All my best,

David Soxman

How to Get More Value Out of Your Marketing Message

Town cryer proclaiming his message

We had an interesting experience the other day.  It was a beautiful late Summer day in the midwest, really one of those spectacularly blue sky, low humidity, light breeze kind of days that is the main reason we live in this part of the country.  We were doing one of our favorite things, visiting a local art fair.  As we walked around, saying to ourselves over and over again that we were not going to spend money no matter what, we came upon an artist who works with glass and sure enough, got pulled in.  His work was really unique and quite beautiful.  We saw a vase that we both instantly fell for and asked what the price was.  Perhaps we gave a look of disappointment or disbelief, I don’t know, but just as soon as he quoted a price, he offered to discount it.  Frankly, neither of us thought his price was too high because the vase was beautiful and we loved it.  It was certainly more than we wanted to spend but it was absolutely a fair price for this unique piece.  What was also curious, this artist was selling his glass work.  We had to wait while he completed another transaction, so we couldn’t justify his diminishing the value of his work based on a lack of sales.  He must have struggled with this.

This led me to think about how challenging it is to place a value on any marketing effort we make.  It’s funny how there are these two little people influencing us, one sitting on each shoulder and whispering in our ear, but the two voices are the opposite of each other.  One of those little people is stoking our fears, that whatever message we put out there, it won’t resonate with our target market because the economy is just too bad.  The other is saying, oh, this is so brilliant people will love us and we’ll be flooded with leads dying to buy our products or hire our services.  Fear versus hubris, right.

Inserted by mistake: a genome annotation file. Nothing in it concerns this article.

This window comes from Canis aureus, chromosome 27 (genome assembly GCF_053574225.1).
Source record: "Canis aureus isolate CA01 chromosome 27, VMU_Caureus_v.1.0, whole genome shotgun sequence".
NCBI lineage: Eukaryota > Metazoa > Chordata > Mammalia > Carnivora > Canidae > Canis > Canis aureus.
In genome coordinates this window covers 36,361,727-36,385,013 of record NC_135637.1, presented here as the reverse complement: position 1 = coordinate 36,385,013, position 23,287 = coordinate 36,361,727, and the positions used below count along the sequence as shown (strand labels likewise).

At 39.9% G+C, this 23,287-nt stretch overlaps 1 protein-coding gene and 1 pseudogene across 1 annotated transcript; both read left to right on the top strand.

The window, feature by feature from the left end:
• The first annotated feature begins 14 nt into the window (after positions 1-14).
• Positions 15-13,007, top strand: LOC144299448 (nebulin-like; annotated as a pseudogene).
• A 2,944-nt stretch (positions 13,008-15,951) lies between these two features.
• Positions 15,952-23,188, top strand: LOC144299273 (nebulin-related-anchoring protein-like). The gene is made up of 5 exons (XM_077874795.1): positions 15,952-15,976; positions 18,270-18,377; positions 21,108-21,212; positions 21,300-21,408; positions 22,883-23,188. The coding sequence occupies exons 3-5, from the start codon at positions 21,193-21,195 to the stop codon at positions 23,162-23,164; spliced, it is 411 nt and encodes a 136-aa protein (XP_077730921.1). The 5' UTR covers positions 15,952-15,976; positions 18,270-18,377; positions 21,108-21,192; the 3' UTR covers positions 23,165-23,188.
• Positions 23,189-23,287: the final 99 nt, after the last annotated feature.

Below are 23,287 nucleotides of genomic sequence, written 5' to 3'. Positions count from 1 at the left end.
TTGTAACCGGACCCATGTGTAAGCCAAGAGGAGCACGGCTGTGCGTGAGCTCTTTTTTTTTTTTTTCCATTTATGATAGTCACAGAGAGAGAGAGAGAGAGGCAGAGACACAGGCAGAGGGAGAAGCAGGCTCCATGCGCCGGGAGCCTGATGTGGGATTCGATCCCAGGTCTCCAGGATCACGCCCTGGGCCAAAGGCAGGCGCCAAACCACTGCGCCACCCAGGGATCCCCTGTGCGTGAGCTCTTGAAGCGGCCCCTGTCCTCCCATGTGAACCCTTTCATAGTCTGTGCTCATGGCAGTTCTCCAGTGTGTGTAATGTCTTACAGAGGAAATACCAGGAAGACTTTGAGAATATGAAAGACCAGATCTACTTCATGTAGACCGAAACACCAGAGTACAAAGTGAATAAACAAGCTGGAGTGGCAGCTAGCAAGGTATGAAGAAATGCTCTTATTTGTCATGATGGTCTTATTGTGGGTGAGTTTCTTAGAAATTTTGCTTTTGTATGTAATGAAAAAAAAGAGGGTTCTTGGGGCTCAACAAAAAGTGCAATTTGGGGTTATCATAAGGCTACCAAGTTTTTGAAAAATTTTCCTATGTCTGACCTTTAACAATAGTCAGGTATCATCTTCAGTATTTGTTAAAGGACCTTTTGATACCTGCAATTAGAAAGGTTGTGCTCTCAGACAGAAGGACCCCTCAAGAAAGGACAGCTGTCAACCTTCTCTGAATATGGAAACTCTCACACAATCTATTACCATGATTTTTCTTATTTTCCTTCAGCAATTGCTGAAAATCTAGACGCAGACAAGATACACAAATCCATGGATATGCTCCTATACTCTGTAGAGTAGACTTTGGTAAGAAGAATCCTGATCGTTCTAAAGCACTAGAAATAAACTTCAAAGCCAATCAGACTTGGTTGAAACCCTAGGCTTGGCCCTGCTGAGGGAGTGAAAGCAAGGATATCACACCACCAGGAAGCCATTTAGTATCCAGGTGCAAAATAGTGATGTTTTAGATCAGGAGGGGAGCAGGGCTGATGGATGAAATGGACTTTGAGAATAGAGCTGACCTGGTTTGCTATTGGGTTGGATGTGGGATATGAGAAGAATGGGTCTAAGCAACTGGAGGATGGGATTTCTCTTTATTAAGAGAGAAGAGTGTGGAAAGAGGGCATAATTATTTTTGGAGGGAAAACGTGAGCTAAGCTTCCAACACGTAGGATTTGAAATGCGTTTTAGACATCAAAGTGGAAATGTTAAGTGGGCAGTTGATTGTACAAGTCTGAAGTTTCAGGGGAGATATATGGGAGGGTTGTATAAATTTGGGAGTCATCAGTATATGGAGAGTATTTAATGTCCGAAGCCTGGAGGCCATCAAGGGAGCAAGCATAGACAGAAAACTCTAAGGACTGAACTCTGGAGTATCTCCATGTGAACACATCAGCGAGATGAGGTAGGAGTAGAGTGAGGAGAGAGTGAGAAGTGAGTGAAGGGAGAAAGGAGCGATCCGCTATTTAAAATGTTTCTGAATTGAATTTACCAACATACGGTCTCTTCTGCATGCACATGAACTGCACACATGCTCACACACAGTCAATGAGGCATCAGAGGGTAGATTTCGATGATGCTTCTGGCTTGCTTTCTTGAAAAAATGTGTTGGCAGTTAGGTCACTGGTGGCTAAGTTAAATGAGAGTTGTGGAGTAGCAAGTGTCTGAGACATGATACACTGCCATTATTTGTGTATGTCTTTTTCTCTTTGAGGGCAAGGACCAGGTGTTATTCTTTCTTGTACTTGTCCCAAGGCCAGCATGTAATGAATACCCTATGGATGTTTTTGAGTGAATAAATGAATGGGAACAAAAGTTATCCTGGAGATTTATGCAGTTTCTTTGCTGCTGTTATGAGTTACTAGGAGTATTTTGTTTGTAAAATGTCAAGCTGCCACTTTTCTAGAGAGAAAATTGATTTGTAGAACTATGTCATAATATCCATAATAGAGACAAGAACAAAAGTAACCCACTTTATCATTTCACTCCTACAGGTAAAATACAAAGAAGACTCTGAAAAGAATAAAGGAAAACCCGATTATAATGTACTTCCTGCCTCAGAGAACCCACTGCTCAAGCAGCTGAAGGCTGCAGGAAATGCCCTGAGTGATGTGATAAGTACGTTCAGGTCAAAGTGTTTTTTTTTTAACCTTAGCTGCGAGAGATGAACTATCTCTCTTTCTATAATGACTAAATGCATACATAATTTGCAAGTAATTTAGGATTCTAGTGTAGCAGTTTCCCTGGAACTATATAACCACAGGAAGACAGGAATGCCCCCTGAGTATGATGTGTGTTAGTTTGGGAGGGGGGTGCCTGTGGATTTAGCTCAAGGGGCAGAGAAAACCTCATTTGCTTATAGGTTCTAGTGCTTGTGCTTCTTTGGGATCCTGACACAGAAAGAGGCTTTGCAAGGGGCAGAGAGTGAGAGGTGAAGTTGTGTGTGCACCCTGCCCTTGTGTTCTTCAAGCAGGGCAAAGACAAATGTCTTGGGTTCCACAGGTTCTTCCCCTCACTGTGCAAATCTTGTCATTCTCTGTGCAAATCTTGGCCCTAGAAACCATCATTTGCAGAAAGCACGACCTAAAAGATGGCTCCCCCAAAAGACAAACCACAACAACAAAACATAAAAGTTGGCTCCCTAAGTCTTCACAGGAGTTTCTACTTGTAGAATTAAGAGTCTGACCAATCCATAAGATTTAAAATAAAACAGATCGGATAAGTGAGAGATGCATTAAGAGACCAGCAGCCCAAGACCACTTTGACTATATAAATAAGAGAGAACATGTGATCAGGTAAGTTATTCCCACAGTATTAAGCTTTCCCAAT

You know that the reality is really somewhere in between, I don’t have to tell you that.  But it is difficult to place a value on the message you put out there.  At best, you want that message to prompt some action, ideally a conversation, that allows you to engage and form a trust-based relationship that will likely culminate in a purchase.  The more “conversations” you are having, the higher value you can place on that message.

If you follow these guidelines for every marketing message you do, I believe it should help improve that message’s value:  (taken from Roman Hiebing, Jr. and Scott Cooper in “The Successful Marketing Plan”)

  1. Who: Who are you talking to?
    1. Discuss the target market’s fears, joys, how they purchase and how by buying from you it answers these.
  2. Point:  What is your point?
    1. The point has to be an insightful way to communicate your message always writing in the voice or style of the target market without industry jargon
  3. Word:  What is the one key word in the point?
    1. Only one word, one idea.  Is it Experience?  Is it Value?  Is it Respect?
  4. Care:  Why should I care?
    1. It has to pass two tests, What’s in if for Me? and So What? This has to be brief and it must be the reasons that come from your target market
  5. Believe:  Why should I believe you?
    1. You are making a promise.  I expect that you can accomplish the minimum requirements however, what unexpected promise do you bring? Is it believable? You should include four reasons.